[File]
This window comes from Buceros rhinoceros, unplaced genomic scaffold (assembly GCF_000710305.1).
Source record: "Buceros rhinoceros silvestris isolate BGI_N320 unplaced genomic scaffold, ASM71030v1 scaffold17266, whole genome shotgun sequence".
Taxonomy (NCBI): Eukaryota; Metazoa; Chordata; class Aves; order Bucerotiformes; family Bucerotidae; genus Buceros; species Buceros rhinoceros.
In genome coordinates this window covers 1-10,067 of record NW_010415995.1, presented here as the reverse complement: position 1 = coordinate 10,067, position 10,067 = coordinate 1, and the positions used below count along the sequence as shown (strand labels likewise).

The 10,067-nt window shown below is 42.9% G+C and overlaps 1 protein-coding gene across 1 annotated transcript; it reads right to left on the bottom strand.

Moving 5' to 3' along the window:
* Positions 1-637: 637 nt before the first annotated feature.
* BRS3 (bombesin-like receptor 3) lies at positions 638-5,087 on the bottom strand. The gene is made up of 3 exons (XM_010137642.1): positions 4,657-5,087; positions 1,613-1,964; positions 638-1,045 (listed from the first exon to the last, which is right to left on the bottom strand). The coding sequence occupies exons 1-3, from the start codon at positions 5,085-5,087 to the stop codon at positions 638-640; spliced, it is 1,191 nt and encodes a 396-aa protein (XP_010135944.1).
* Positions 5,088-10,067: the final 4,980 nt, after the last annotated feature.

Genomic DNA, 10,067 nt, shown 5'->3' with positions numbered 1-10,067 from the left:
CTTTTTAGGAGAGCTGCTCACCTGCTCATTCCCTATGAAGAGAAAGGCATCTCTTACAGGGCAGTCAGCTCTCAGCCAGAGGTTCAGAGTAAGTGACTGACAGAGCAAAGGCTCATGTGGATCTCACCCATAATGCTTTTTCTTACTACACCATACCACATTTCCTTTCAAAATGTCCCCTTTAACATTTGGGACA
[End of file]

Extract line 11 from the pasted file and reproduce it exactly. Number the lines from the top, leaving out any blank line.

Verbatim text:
CTTTTTAGGAGAGCTGCTCACCTGCTCATTCCCTATGAAGAGAAAGGCATCTCTTACAGGGCAGTCAGCTCTCAGCCAGAGGTTCAGAGTAAGTGACTGACAGAGCAAAGGCTCATGTGGATCTCACCCATAATGCTTTTTCTTACTACACCATACCACATTTCCTTTCAAAATGTCCCCTTTAACATTTGGGACA